Server 2012 Obtaining DHCPv6 Address, but has static configuration


This is very similar to the problem I had with 2008R2 (Win2k8R2 Obtaining DHCPv6 address, but has static configuration), but that solution doesn't work with 2012R2.

The box is a new 2012R2 domain controller, with a teamed interface to our LAN (where our desktop clients and other domain controller is). The other domain controller hands out DHCPv4 and DHCPv6. The 2012R2 controller only has the 1 interface:

netsh interface ipv6>show int

Idx     Met         MTU          State                Name
---  ----------  ----------  ------------  ---------------------------
  1          50  4294967295  connected     Loopback Pseudo-Interface 1
 15           5        1500  connected     LAN

Router Discovery, Managed Address Configuration and Other Stateful Configuration are all disabled on this interface:

netsh interface ipv6>show interface 15

Interface LAN Parameters
IfLuid                             : ethernet_12
IfIndex                            : 15
State                              : connected
Metric                             : 5
Link MTU                           : 1500 bytes
Reachable Time                     : 38000 ms
Base Reachable Time                : 30000 ms
Retransmission Interval            : 1000 ms
DAD Transmits                      : 1
Site Prefix Length                 : 64
Site Id                            : 1
Forwarding                         : disabled
Advertising                        : disabled
Neighbor Discovery                 : enabled
Neighbor Unreachability Detection  : enabled
Router Discovery                   : disabled
Managed Address Configuration      : disabled
Other Stateful Configuration       : disabled
Weak Host Sends                    : disabled
Weak Host Receives                 : disabled
Use Automatic Metric               : enabled
Ignore Default Routes              : disabled
Advertised Router Lifetime         : 1800 seconds
Advertise Default Route            : disabled
Current Hop Limit                  : 0
Force ARPND Wake up patterns       : disabled
Directed MAC Wake up patterns      : disabled
ECN capability                     : application

But the interface still obtains a DHCP address, even though it has been manually configured with a static address:

netsh interface ipv6>show address 15

Address 2001:44b8:4126:c615::22 Parameters
Interface Luid     : LAN
Scope Id           : 0.0
Valid Lifetime     : infinite
Preferred Lifetime : infinite
DAD State          : Preferred
Address Type       : Manual
Skip as Source     : false

Address 2001:44b8:4126:c615:dc62:63e4:77e3:a0ad Parameters
Interface Luid     : LAN
Scope Id           : 0.0
Valid Lifetime     : 10d4h36m31s
Preferred Lifetime : 4d4h36m31s
DAD State          : Preferred
Address Type       : Dhcp
Skip as Source     : false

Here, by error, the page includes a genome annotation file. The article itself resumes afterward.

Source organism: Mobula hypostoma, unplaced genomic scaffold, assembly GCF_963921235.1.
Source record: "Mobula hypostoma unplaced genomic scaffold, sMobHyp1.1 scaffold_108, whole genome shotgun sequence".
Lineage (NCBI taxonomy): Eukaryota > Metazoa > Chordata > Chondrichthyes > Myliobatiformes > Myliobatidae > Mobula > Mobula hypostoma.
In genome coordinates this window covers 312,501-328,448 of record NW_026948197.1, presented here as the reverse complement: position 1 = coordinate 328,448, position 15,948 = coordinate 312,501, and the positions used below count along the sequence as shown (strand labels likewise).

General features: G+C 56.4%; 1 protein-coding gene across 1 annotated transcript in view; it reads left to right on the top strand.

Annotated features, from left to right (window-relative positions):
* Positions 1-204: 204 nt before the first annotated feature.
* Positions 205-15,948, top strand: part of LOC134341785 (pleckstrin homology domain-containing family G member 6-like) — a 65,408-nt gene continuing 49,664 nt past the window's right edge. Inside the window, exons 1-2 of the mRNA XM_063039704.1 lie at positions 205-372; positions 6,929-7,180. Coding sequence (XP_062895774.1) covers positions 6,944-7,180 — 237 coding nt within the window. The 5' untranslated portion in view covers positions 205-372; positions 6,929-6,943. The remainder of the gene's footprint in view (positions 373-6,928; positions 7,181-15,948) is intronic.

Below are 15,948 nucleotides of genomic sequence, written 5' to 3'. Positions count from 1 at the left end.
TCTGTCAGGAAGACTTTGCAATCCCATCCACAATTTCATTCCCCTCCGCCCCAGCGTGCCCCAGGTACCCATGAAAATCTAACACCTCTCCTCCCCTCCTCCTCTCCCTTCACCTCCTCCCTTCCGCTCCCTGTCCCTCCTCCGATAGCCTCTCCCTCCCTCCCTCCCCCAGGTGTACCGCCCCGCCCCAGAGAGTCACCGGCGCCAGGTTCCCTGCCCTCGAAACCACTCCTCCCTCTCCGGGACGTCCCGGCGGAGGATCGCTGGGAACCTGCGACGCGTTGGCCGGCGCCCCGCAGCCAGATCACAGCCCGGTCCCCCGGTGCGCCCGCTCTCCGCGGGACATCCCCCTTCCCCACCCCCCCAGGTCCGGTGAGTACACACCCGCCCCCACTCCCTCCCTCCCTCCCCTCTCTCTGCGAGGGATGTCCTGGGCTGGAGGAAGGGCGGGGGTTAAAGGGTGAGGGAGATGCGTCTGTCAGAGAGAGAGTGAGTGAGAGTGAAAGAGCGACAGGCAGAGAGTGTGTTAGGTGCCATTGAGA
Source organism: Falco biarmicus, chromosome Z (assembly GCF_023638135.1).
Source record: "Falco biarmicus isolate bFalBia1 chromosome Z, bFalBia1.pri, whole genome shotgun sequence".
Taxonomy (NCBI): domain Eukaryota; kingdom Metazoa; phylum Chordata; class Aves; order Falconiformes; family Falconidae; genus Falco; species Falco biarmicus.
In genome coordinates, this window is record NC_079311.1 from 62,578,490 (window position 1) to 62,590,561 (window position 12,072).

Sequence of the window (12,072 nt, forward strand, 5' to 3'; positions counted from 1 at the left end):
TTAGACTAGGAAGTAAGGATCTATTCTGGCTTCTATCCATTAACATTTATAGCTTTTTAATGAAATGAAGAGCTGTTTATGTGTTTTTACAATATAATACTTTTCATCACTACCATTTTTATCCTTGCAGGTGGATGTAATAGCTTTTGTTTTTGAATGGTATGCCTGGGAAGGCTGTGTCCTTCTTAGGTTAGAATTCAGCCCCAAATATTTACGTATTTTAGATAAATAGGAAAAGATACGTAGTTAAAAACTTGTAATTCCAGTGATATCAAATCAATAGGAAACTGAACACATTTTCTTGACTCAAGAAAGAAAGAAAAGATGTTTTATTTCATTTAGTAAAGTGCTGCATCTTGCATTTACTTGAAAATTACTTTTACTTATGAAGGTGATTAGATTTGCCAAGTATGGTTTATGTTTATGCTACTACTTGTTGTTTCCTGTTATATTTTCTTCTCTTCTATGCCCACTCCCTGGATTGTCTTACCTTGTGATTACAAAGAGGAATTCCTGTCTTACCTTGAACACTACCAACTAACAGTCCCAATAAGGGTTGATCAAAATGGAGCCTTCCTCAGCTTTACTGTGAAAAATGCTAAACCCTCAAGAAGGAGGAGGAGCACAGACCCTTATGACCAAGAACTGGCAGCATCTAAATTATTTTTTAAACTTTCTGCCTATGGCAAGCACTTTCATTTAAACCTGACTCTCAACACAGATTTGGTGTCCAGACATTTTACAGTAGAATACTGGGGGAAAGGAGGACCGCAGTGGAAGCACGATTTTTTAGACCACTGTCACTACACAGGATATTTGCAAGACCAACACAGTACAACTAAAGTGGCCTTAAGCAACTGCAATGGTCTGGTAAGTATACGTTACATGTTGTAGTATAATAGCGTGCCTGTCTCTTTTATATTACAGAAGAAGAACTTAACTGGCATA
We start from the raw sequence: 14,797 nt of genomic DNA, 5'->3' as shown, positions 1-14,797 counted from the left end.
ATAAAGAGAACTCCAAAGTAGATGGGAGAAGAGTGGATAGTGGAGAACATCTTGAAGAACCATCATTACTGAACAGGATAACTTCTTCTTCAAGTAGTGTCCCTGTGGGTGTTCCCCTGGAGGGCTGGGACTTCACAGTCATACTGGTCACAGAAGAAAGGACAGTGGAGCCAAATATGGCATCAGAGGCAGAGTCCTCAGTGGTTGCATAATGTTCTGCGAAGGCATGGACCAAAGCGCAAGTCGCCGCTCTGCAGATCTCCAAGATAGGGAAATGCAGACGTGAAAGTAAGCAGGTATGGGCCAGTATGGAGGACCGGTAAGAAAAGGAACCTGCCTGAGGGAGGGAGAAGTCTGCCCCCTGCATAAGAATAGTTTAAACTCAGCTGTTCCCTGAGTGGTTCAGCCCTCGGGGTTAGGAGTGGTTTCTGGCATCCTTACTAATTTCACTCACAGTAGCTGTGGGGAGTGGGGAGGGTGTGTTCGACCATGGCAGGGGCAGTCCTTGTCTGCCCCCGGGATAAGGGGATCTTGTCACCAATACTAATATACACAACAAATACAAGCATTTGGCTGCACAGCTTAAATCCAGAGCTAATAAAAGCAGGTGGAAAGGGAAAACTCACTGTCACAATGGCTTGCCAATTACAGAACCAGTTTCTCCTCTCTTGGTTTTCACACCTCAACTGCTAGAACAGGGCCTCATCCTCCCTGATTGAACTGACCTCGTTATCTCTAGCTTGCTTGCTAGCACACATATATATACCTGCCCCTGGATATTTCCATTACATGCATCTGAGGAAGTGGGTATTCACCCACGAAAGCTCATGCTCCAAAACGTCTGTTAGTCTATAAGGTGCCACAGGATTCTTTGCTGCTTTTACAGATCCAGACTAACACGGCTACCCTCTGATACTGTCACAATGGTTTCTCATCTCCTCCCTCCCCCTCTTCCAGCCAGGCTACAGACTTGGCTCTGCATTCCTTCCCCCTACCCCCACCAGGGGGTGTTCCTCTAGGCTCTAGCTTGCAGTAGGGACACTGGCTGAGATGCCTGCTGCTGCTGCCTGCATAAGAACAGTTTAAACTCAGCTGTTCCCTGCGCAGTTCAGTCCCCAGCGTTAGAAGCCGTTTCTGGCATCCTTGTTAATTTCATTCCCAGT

Address fe80::d903:344a:627b:2289%15 Parameters
Interface Luid     : LAN
Scope Id           : 0.15
Valid Lifetime     : infinite
Preferred Lifetime : infinite
DAD State          : Preferred
Address Type       : Other
Skip as Source     : false

Best Answer

Unfortunately, this is intended behaviour, however ridiculous it may seem.

In ipv6, the router will initiate a client's IP settings via router advertisements in ipv6, and (under certain configurations) then point the client to a DHCP server for further information.

Unlike with ipv4, with ipv6 each interface can holding multiple ipv6 addresses, so setting up a static IP will not prevent the interface from also getting a DHCP assigned IP address.

This behaviour is counterintuitive, and even unwanted in some circumstances, but it is by design and thus persists up to this moment.

@fukawi2: (sorry, guests cannot reply to comments apparently) It should depend on the flags active in the router advertisement. If you have the A flag set, the dhcp client should automatically configure himself an autoconfig ipv6 address. The M flag forces the client to ask the DHCP server for an address; the O flag forces the client to get his DNS and other info from the DHCP server. The flags can easily coexist, so if the A flag and the M flag is on, the client should get 2 addresses, one from DHCP and one from autoconfig. Same if the A flag is on and you put a static ip on the client.

The mess is that you can't easily undo this; turning off the dhcp client breaks the dns service if it runs on the same server (as DNS updates are handled by the DHCP service in some cases), and turning off the M flag in a domain environment will make your other clients stop looking for a DHCP address as well.

Try to wireshark the packets and see which flags are active on your router advertisements (and no, turning them off if a no-no as well). IPv6 is a mess that just started hitting the real world and will require a few adjustments in order to survive in it. It's a global beta, really, and we get to debug :-)